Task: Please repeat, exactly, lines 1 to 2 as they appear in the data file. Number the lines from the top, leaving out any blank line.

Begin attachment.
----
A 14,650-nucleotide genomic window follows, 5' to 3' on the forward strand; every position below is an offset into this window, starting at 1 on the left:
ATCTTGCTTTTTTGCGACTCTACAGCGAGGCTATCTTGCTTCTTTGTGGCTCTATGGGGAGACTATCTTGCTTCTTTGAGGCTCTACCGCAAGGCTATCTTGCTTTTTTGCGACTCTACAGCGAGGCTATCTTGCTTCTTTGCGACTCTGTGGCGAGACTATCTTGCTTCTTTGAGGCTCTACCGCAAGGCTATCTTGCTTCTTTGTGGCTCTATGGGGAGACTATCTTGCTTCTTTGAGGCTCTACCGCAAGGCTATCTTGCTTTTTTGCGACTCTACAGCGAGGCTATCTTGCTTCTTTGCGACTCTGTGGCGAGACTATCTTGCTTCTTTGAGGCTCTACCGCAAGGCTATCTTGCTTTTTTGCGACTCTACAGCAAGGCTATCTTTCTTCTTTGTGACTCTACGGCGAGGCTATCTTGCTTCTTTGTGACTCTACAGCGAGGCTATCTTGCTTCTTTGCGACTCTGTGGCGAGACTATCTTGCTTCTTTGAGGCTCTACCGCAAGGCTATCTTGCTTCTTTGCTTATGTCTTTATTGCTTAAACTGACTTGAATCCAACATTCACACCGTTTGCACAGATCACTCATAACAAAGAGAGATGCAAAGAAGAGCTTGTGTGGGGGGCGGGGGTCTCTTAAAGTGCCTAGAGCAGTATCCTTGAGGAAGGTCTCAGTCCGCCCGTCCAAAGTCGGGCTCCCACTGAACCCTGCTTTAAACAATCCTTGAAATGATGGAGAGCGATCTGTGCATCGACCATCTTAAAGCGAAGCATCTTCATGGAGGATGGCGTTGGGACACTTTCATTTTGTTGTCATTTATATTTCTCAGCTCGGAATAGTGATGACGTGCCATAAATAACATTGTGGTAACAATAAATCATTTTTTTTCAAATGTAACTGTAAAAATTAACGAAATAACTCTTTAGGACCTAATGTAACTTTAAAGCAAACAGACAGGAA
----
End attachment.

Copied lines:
A 14,650-nucleotide genomic window follows, 5' to 3' on the forward strand; every position below is an offset into this window, starting at 1 on the left:
ATCTTGCTTTTTTGCGACTCTACAGCGAGGCTATCTTGCTTCTTTGTGGCTCTATGGGGAGACTATCTTGCTTCTTTGAGGCTCTACCGCAAGGCTATCTTGCTTTTTTGCGACTCTACAGCGAGGCTATCTTGCTTCTTTGCGACTCTGTGGCGAGACTATCTTGCTTCTTTGAGGCTCTACCGCAAGGCTATCTTGCTTCTTTGTGGCTCTATGGGGAGACTATCTTGCTTCTTTGAGGCTCTACCGCAAGGCTATCTTGCTTTTTTGCGACTCTACAGCGAGGCTATCTTGCTTCTTTGCGACTCTGTGGCGAGACTATCTTGCTTCTTTGAGGCTCTACCGCAAGGCTATCTTGCTTTTTTGCGACTCTACAGCAAGGCTATCTTTCTTCTTTGTGACTCTACGGCGAGGCTATCTTGCTTCTTTGTGACTCTACAGCGAGGCTATCTTGCTTCTTTGCGACTCTGTGGCGAGACTATCTTGCTTCTTTGAGGCTCTACCGCAAGGCTATCTTGCTTCTTTGCTTATGTCTTTATTGCTTAAACTGACTTGAATCCAACATTCACACCGTTTGCACAGATCACTCATAACAAAGAGAGATGCAAAGAAGAGCTTGTGTGGGGGGCGGGGGTCTCTTAAAGTGCCTAGAGCAGTATCCTTGAGGAAGGTCTCAGTCCGCCCGTCCAAAGTCGGGCTCCCACTGAACCCTGCTTTAAACAATCCTTGAAATGATGGAGAGCGATCTGTGCATCGACCATCTTAAAGCGAAGCATCTTCATGGAGGATGGCGTTGGGACACTTTCATTTTGTTGTCATTTATATTTCTCAGCTCGGAATAGTGATGACGTGCCATAAATAACATTGTGGTAACAATAAATCATTTTTTTTCAAATGTAACTGTAAAAATTAACGAAATAACTCTTTAGGACCTAATGTAACTTTAAAGCAAACAGACAGGAA